Washington Watch: Jack Kemp leaves pro-Israel legacy

When it was very difficult to find Republican friends on the Hill, Kemp was a strong one.

douglas bloomfield224.88 (photo credit: )
douglas bloomfield224.88
(photo credit: )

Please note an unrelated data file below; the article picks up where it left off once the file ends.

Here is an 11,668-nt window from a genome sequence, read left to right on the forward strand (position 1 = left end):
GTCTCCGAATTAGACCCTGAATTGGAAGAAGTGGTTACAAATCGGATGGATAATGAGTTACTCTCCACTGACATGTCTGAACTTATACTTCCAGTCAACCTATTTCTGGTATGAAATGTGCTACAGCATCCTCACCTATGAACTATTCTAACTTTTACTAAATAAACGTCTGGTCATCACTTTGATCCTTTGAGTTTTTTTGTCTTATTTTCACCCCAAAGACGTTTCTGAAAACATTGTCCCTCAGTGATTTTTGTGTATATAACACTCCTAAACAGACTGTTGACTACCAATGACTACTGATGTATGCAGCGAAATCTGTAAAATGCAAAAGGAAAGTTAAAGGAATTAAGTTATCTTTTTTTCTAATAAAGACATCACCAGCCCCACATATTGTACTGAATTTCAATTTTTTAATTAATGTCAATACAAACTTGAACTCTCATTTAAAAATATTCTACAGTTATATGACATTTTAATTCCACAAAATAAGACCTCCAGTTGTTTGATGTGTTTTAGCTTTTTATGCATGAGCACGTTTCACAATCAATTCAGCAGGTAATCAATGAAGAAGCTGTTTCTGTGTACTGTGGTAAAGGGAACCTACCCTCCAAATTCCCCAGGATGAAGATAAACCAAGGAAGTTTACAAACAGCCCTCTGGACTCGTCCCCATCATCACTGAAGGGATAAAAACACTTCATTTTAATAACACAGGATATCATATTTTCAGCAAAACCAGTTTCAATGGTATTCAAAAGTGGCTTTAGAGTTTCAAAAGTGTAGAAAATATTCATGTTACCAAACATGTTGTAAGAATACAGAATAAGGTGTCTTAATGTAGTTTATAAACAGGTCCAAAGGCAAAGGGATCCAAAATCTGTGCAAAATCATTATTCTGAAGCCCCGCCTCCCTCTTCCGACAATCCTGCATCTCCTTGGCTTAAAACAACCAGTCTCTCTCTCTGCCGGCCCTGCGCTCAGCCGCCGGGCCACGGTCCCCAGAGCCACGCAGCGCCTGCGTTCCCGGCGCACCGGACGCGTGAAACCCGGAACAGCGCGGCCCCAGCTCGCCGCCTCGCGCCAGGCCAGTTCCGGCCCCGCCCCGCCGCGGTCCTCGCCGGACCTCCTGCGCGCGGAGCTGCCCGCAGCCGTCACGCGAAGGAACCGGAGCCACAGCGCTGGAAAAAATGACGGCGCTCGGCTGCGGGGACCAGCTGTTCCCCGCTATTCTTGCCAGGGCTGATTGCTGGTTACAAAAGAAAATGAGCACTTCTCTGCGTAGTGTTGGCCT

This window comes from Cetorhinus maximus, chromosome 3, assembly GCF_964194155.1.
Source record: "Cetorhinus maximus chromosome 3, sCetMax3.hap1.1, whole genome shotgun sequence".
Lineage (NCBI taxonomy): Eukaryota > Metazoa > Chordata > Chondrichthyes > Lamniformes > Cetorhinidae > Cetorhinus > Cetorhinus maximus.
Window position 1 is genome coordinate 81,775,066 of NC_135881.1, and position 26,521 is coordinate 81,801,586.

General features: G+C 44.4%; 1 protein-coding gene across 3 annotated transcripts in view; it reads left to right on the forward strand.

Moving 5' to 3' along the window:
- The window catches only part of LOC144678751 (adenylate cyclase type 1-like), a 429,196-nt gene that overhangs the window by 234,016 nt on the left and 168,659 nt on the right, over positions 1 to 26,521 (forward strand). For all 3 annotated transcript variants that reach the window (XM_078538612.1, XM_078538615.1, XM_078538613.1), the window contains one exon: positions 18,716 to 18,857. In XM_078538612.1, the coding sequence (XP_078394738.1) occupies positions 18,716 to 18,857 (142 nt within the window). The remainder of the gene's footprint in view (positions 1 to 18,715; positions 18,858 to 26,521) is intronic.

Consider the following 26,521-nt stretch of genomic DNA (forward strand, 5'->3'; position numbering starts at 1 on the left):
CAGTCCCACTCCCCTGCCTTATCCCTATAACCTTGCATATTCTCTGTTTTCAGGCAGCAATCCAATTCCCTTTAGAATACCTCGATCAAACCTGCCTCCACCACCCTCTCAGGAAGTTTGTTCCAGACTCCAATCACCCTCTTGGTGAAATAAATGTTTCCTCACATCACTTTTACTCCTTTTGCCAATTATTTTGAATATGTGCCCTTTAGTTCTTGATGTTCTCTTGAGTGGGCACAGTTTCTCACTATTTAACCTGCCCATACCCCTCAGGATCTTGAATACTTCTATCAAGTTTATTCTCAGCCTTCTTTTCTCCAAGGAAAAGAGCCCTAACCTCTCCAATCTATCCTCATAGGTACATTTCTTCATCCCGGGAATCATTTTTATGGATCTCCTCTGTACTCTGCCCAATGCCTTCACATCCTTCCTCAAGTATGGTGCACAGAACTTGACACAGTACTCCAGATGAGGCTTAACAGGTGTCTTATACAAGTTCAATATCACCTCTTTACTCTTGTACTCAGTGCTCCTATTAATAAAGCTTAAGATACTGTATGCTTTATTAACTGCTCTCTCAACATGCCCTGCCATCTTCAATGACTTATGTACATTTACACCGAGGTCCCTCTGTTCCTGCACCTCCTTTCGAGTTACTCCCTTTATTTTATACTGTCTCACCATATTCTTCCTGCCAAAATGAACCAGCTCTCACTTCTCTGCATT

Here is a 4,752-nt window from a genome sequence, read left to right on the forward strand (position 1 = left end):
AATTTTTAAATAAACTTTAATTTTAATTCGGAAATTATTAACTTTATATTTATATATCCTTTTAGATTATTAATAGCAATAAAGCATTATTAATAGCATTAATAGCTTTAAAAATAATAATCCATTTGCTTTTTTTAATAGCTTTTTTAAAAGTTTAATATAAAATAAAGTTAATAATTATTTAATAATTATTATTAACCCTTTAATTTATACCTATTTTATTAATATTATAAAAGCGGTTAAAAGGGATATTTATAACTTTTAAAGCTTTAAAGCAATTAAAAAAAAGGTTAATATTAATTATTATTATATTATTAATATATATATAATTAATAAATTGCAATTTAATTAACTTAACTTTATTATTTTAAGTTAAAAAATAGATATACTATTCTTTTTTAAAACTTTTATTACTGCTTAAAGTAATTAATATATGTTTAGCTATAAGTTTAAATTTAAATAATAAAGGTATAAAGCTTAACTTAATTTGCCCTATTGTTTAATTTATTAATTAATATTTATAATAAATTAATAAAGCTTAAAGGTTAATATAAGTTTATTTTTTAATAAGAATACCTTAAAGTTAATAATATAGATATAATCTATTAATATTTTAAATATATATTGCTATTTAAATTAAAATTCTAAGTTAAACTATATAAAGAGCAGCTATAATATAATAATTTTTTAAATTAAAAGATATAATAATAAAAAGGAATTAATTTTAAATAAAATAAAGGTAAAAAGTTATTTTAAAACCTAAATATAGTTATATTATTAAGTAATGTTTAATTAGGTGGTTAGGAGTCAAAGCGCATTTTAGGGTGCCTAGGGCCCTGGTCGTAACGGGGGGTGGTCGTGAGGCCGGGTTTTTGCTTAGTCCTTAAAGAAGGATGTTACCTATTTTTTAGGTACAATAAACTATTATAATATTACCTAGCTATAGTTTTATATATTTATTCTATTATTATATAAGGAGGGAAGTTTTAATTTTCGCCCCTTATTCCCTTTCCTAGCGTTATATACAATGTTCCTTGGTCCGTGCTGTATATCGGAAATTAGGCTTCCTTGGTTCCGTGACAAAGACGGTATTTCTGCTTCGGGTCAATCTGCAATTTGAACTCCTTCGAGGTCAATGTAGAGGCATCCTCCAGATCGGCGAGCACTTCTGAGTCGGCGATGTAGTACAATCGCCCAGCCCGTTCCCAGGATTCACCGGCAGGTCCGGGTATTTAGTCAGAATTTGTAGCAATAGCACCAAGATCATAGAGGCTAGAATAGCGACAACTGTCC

As chairman of the platform committee at the 1988 Republican Convention, Jack Kemp quarterbacked what Tom Dine, then executive director of the American Israel Public Affairs Committee, called "the most pro-Israel platform ever by either party." Unfortunately, the party's presidential candidate, George H.W. Bush, and his campaign manager, James A. Baker III, did not share Kemp's view of Israel. Kemp was an outspoken advocate for closer US-Israel relations, and that led to conflicts with two Republican administrations in which the elder Bush and Baker played prominent roles. As Bush's secretary of housing and urban development in 1992, he set up a meeting at HUD with his Israeli counterpart, housing minister Ariel Sharon, who had clashed repeatedly with secretary of state Baker over settlement policy.When Baker learned of the meeting, he summoned Kemp to the White House Cabinet Room when the president was away, and bluntly ordered him to cancel the meeting, Kemp later told friends. Kemp protested that he had a good relationship with the Israeli government and the Jewish community and that would be valuable in 1992 when Bush ran for reelection. Baker reportedly replied, "F*** the Jews; they didn't vote for us." The meeting ultimately took place at the Israeli Embassy. IN THE EARLY 1980S, when Bush was vice president and Baker was president Ronald Reagan's White House chief of staff, it was "a period of confrontation over Israel's attack on the Iraqi reactor, the AWACS to Saudi Arabia, the Golan Heights Law, the first Lebanon War and the Reagan Plan," recalled Oded Eran, the embassy's congressional liaison at the time. "It was very difficult to find Republican friends on the Hill. Kemp was clearly one and a strong one. I think Kemp interceded with the administration and helped to launch the relations on a more stable path and to help build the strategic partnership between the US and Israel." Today, aid to Israel is on autopilot and Israel enjoys wall-to-wall support on Capitol Hill. But it wasn't always that way. Kemp deserves great credit for the change. Stressing Israel's strategic value to the United States, he lobbied fellow Republican to vote for foreign aid, something many had opposed the 1970s and 1980s. As legislative director of AIPAC during the 1980s, I got to work closely with Kemp on foreign aid and many other initiatives. He was a hard working, effective, well-informed and bipartisan leader. His enthusiasm was infectious, and once he started talking about Israel, it was hard to stop him. He was the senior Republican on the critical Appropriations Subcommittee on Foreign Operations, which had jurisdiction over military and economic aid, and he consistently demonstrated his commitment to strong US-Israel relations. His name was attached to many key pro-Israel and human right initiatives, often with the late congressman Tom Lantos (D-CA). That alliance paid off in an unexpected and unrelated way in 1989 when Kemp took over HUD, which his predecessor left steeped in scandal, and Lantos became chairman of the House Committee on Government Operations, which was investigating the mess. The two friends and former colleagues met privately in Kemp's spacious office at HUD headquarters. Kemp told Lantos his goal was to clean up the mess he inherited. "Jack said, 'Let's cooperate,' and they did, and it worked," said an aide who attended the meeting. SEVERAL YEARS EARLIER, when Lantos was going for his second term, the opposition was running a thinly veiled anti-Semitic campaign against the only Holocaust survivor to serve in the Congress. Lantos asked vice president Bush and Kemp to cancel scheduled campaign appearances in the district with the GOP candidate whose literature stressed "He's one of us." Bush refused; Kemp cancelled. Kemp and his wife, Joanne, were leaders in the Soviet Jewry cause among members of Congress and their spouses. "My proudest memory of Jack is marching alongside him on the Mall on behalf of Soviet Jewry," said Neville Lamdan, Israel's congressional liaison in the late 1980s. "He was indeed an extraordinary friend of Israel and the Jewish people." Kemp, the charismatic former football superstar who represented the Buffalo, NY, suburbs in Congress from 1971 to 1989, grew up in West LA's heavily Jewish Wilshire district and attended Fairfax High School, where most of his classmates were Jewish. Kemp called himself a "bleeding heart conservative" and was a social moderate on many issues - affirmative action, rights for illegal immigrants, enterprise zones for minorities, expanded public housing, sanctions against apartheid South Africa. But when it came to fiscal issues, he was very conservative. His views on supply side economics and massive tax cuts to stimulate the economy were said to have greatly influenced Ronald Reagan and his friend Binyamin Netanyahu. That brand of conservatism wouldn't pass the ideological purity test in today's shrinking Republican Party and helps explain why so many Jews cannot find a home in the GOP. Jack Kemp died on May 2 at 73, leaving a legacy that includes the wall-to-wall support for Israel that is now routine on Capitol Hill and a willingness to reach out across party lines on critical foreign policy and domestic issues that is in such short supply in Washington.